To Cinema, With Love

Opinion: An Artist’s Place in a crisis


First things first the NOVEL CORONAVIRUS IS A PANDEMIC; please realise the seriousness of the situation now. All of us as citizens who are not medical professionals or providers of other essential services are not on the forefront of fighting this disease. What we can do is something very simple, and I am gonna put it very bluntly for you all:


All of us need to play our part and maintain social distancing to be able to flatten the curve and save each other. In addition to that, one of the other major things to do is to support and be there for each other, talk to your friends (on calls of course) and make sure they are ok––we are in this together at the end of the day. Further, here are a few links about the virus:


COVID-19 Map

WHO Site

CDC site

India Disease Control

Corona Wiki


Some more links on how to stay safe:


New York Times – Deal with anxiety

John Hopkins Medicine – Social Distancing

WHO – how to wash hands

WHO – how to use sanitisers

TIME – how to wear a mask




Aaron Sorkin once said :

“After 9/11 I felt I had the dumbest job, I felt useless, in the face of everything that was going on and all the heroes that were there…..”

As an aspiring artist, this is what I felt too. When everything around you makes you feel like you are inside the movie Contagion, but instead of it being a two-hour-long external experience, you are actually living it. And it has been months now and it still hasn’t ended, and probably won’t for a few more months. The heroes that truly stand out are not Tom Cruise, because, well, he can’t run and get the cure, can he? It’s the doctors, the scientists, the police, and so many other heroes that will help us get through this.

In the midst of all of this, if we as artists are asked, “What do you do in this?”, we don’t have an answer. This is my way of finding an answer.


Art too suffers.

When a  global crisis occurs, what can’t be denied in any way is that the artist community suffers. Right now as well, we can see how several shoots are being suspended and film releases postponed (Although the new Fast and Furious film has gotten delayed by a year, so I guess there are some positives of the crisis?)

Moreover, a lot of theatre workers and minor crew members are also left out of jobs. Although the production houses and the producer’s guild are creating relief funds to support them, there is still a long way to go for most. We often see the film community solely as the celebrities and film stars whereas the truth is that they are only a small part of the entire community. A film set comprises of 400 people, out of which only 10 might be the ones that can be described as “stars.”

Christopher Nolan in his recent article in the Washington post put it well when he wrote:

“When people think about movies, their minds first go to the stars, the studios, the glamour. But the movie business is about everybody: the people working the concession stands, running the equipment, taking tickets, booking movies, selling advertising and cleaning bathrooms in local theaters. Regular people, many paid hourly wages rather than a salary, earn a living running the most affordable and democratic of our community gathering places.”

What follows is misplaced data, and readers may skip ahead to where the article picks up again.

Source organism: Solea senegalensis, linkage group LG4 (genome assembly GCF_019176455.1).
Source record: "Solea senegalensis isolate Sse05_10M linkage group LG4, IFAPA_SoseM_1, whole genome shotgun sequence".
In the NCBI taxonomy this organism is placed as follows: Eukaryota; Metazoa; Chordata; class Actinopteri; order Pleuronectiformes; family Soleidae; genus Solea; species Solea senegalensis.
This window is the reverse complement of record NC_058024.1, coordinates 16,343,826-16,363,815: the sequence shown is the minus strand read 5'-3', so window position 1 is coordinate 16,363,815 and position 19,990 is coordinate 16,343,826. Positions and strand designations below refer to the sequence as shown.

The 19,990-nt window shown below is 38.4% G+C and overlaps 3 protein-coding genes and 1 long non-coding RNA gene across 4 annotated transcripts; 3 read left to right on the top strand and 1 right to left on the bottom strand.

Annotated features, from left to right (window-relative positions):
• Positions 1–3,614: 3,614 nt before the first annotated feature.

But the real question is even if the art and artists suffer, are they worth saving? Everyone else that the crisis tackles contributes significantly or minutely into the larger global economy. Imagine a simple bricklayer putting bricks under a contract. It might seem that his/her/their job is pointless but those very layers of bricks will form a new school, office complex, hospital.

But what do the artists contribute?


Art gives precaution.

Whenever a movie, book or even a painting on a past crisis comes along, it provides future generations with an account of what had happened. Now, granted that history is a better way to give a truer and more accurate retelling of past happenings, the reach and the ease with which a story––whether on screen or on paper––can convey how these events unfolded and impacted real people is unmatched.

Consider Schindler’s List for example. We have all read about the horrors of the Holocaust in our history books and have been absolutely terrified of the Nazi rule and Hitler. But, at least for me, personally, it wasn’t until I had seen Schindler’s List that I viscerally experienced the true horror. I remember watching one of the scenes that made me feel, deep in my bones, the heinousness of what had occurred.

In one of the scenes, the women in the concentration camps take out blood from their own hands and apply it on their faces to make it seem like they were younger, so that the rulers don’t send them off to the gas chambers. I had read of the various atrocities committed by the Nazi regime, but seeing it as part of a bigger narrative did something even greater for me. It registered an emotion inside of me, rather than a fact.